Hey there! Happy Advent! Hopefully you’ve all survived Thanksgiving, and have started a new pre-Christmas tradition with Advent. I dug out one of my many Advent reflection books and dusted it off to enjoy this year. But before we talk about Advent some more, grab a cup of cider or something and find a comfy spot to sit and relax for a minute. In the mad rush that Christmas has become, we all need to take a minute and just breathe.
Last time, I was talking about Advent and the wreath, and the candles and the traditions. We talked about the colors of advent, with purple and rose. (Yes, rose. Please don’t say ‘pink’ to my pastor! Apparently some people only think of Pepto if you say the word pink. As a quilter and craftsy person, pink means a dusty pink to me – pretty much a ‘rose’, lol.) How’d I get there? Back to the subject!
I mentioned that Advent is a time to prepare our hearts for Jesus to come. He did come, 2000 years ago, as a little baby in a cave in Bethlehem. I was just there last month, and it was breathtaking. Just a cave, with a huge and elaborate church built above it, but it was a bit difficult getting to the place where He was born. It took a bit of effort to reach it and then to bow down low enough to touch the star they’ve placed there to mark the spot. The folks who built the church purposely made it so that you have to kneel down to touch the star. That outward humility can either feel ‘forced’ or it can be gladly welcomed as a choice in our own hearts.
Advent also remembers that He will come again in the future, King of Kings and Lord of Lords, vanquishing His enemies forever.
Finally, Advent is a time to invite Him to come more fully into our own hearts and lives in the present. We can invite Him to come into the dark places in us and bring His light, to set us free from the darkness that has a place in us.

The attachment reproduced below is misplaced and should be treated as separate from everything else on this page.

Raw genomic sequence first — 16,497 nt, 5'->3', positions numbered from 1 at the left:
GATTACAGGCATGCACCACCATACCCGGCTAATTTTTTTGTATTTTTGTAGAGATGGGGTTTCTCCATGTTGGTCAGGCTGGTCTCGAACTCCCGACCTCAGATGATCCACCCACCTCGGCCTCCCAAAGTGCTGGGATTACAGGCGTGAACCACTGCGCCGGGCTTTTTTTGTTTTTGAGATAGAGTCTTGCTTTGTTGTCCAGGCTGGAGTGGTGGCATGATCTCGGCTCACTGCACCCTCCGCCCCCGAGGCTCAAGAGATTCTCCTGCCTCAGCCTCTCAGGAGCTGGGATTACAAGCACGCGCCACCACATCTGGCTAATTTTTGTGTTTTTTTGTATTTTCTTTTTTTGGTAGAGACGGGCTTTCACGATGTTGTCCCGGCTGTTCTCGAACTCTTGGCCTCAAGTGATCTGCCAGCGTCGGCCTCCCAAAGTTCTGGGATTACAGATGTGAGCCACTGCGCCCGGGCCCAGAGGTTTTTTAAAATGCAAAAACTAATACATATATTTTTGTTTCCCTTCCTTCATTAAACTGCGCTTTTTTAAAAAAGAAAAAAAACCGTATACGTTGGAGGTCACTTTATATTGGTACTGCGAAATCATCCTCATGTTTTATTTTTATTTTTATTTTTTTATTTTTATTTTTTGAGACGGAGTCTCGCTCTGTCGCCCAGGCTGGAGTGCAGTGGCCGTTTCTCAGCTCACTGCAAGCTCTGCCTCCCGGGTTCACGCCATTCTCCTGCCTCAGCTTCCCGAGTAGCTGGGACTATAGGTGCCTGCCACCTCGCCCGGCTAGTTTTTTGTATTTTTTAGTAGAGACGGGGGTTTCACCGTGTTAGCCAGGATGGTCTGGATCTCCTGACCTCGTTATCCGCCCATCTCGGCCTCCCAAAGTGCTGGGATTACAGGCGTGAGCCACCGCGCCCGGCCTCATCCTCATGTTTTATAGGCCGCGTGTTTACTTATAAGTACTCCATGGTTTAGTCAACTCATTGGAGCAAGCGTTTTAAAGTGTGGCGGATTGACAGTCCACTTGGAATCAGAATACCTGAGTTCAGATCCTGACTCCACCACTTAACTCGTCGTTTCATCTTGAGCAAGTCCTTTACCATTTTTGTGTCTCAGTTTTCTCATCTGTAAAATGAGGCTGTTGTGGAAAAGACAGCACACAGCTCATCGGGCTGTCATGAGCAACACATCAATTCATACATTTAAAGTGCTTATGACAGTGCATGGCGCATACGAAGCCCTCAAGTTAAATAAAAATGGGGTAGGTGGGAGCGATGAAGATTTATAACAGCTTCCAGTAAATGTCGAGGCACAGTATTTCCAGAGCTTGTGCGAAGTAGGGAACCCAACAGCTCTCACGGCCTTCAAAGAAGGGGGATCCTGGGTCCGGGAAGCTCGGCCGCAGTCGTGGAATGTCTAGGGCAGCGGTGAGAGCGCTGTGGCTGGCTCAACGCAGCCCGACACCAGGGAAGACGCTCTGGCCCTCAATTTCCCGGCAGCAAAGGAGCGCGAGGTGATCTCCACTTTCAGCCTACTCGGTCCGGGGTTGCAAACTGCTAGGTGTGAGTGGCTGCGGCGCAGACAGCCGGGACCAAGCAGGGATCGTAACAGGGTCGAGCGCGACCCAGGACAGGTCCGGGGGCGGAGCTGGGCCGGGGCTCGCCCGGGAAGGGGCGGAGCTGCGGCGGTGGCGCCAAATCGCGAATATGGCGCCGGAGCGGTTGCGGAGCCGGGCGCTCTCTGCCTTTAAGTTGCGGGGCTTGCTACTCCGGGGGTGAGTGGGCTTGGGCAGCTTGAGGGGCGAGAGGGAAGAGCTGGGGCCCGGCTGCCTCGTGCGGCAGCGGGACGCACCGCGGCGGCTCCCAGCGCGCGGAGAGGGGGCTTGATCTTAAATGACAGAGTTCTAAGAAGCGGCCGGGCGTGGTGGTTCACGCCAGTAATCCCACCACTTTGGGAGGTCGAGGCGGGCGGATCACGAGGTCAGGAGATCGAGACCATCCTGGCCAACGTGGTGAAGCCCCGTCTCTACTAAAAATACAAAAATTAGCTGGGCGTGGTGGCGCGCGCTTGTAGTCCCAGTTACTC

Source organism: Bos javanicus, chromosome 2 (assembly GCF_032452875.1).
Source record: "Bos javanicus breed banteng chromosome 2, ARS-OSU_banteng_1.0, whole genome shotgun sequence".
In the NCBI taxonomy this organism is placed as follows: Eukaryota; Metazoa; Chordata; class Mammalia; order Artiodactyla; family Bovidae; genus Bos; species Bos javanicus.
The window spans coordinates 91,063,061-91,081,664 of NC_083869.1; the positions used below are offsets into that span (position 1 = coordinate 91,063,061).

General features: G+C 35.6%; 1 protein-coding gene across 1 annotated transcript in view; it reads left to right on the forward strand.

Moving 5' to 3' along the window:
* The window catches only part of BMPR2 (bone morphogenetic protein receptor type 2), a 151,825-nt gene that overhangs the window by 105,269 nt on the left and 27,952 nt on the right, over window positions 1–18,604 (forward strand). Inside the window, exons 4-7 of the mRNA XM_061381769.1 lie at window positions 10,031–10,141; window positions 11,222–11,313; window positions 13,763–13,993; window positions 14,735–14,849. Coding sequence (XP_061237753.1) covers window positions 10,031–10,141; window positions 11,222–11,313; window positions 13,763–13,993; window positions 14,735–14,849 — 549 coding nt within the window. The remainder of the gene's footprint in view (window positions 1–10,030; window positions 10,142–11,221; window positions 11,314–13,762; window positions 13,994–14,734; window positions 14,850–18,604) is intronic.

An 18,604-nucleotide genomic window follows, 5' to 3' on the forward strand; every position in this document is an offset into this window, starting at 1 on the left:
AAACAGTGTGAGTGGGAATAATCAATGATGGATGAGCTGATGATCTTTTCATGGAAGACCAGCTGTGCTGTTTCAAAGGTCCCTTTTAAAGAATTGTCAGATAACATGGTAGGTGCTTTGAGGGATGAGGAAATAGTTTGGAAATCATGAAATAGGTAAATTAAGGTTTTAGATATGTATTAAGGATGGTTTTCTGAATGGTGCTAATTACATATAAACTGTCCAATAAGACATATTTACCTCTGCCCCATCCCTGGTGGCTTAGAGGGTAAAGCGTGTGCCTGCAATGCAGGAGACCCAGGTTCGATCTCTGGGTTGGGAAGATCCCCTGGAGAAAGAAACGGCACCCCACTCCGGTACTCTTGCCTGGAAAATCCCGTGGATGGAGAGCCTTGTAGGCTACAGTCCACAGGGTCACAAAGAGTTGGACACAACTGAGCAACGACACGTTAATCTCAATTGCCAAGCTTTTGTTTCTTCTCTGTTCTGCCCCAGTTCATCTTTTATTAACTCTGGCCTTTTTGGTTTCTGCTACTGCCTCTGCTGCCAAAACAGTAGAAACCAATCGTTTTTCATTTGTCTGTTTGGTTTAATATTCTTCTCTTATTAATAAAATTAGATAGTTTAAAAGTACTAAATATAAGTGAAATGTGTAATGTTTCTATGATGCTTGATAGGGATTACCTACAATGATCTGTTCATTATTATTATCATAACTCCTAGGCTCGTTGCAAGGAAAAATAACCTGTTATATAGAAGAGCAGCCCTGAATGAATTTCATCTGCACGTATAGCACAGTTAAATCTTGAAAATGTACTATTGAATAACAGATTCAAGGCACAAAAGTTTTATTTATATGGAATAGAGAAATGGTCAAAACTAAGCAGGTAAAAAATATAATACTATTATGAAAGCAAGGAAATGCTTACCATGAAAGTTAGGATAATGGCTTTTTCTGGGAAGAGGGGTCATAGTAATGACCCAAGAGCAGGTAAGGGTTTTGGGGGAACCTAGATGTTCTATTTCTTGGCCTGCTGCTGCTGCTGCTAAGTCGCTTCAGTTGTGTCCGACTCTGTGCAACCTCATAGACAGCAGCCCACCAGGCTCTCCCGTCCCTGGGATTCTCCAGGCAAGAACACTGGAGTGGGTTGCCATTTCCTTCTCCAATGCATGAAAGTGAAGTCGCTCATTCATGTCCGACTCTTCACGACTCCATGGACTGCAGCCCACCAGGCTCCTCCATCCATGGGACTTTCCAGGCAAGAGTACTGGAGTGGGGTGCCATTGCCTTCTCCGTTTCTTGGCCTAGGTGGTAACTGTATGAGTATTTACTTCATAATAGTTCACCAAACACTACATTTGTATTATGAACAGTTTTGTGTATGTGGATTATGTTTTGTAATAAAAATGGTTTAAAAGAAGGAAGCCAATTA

Purple is a color of repentance, of penance, of prayer, of sacrifice and good works. That may sound dreary and dismal, even downright distasteful to some folks. But in reality, there is so much life there! We all usually know when we’re doing something wrong, for the most part. I do believe that we have blind spots and weaknesses we may not even recognize, and He wants to help us with those, too. That’s one place where prayer comes in. But largely, we know our own failings, places we aren’t doing as well as we should or could, places where we are absolutely wrong but sticking to our guns. Advent gives us time to look at these places with honesty and humility, and pray about them. Advent encourages us to gain the ‘broken and contrite heart’ David speaks of in Psalm 51. Advent allows us time to discover, then to come to Jesus for healing, places that separate us from Him, and allows us to receive Him more fully into our lives. That’s not dismal. That’s not dreary. That’s joy unspeakable!
You’ve probably heard the terms contrition and repentance. Sometimes we get the idea that those things require buckets of tears and days of prayer and fasting on our part. But contrition and repentance isn’t a big dramatic production. It’s simply being sorry we hurt Jesus’ heart. We don’t need to wallow there, just own our sin and the pain it’s caused everyone involved – ourselves, God and others who are impacted. Then, we can ask Him to forgive us, to heal us, to make us more like Him. What joy there is when we come to Him for healing and the freedom that results!
As you go through this Advent season, I encourage you to be bold. Ask the Holy Spirit to help you take an honest look at your heart and your life. Allow His light to penetrate your darkness, and bring healing and light and life. If you need help looking, or if you find things you need help with, just contact a priest or pastor. Even if the denomination doesn’t observe Advent, they will be happy to help you come closer to Jesus. If you’re Catholic, don’t hesitate to receive the Sacrament of Reconciliation. What a beautiful and tangible way to receive His mercy and light into your life. As an RCIA candidate, I’m longing for the day when I can receive all the sacraments of this beautiful faith.
Until then, I’ll observe Advent and continue to draw as near to Him as I can. He’s right here, waiting with open arms.